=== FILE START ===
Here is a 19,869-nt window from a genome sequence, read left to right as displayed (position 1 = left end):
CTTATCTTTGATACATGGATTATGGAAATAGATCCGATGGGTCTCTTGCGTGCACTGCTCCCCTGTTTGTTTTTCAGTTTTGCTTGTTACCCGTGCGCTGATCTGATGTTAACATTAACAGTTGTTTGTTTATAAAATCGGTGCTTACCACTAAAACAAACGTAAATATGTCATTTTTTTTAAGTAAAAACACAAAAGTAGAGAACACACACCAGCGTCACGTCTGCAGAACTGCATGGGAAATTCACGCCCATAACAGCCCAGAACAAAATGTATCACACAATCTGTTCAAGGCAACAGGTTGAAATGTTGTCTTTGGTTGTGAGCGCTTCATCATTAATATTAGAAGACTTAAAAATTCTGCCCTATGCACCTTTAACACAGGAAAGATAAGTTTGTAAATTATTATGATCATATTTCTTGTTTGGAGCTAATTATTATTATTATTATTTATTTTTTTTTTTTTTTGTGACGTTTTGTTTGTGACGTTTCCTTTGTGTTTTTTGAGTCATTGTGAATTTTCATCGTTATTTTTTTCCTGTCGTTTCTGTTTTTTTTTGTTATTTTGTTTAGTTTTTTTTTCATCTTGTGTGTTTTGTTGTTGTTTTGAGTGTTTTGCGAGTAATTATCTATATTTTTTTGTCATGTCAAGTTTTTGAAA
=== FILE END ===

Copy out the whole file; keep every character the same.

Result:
Here is a 19,869-nt window from a genome sequence, read left to right as displayed (position 1 = left end):
CTTATCTTTGATACATGGATTATGGAAATAGATCCGATGGGTCTCTTGCGTGCACTGCTCCCCTGTTTGTTTTTCAGTTTTGCTTGTTACCCGTGCGCTGATCTGATGTTAACATTAACAGTTGTTTGTTTATAAAATCGGTGCTTACCACTAAAACAAACGTAAATATGTCATTTTTTTTAAGTAAAAACACAAAAGTAGAGAACACACACCAGCGTCACGTCTGCAGAACTGCATGGGAAATTCACGCCCATAACAGCCCAGAACAAAATGTATCACACAATCTGTTCAAGGCAACAGGTTGAAATGTTGTCTTTGGTTGTGAGCGCTTCATCATTAATATTAGAAGACTTAAAAATTCTGCCCTATGCACCTTTAACACAGGAAAGATAAGTTTGTAAATTATTATGATCATATTTCTTGTTTGGAGCTAATTATTATTATTATTATTTATTTTTTTTTTTTTTTGTGACGTTTTGTTTGTGACGTTTCCTTTGTGTTTTTTGAGTCATTGTGAATTTTCATCGTTATTTTTTTCCTGTCGTTTCTGTTTTTTTTTGTTATTTTGTTTAGTTTTTTTTTCATCTTGTGTGTTTTGTTGTTGTTTTGAGTGTTTTGCGAGTAATTATCTATATTTTTTTGTCATGTCAAGTTTTTGAAA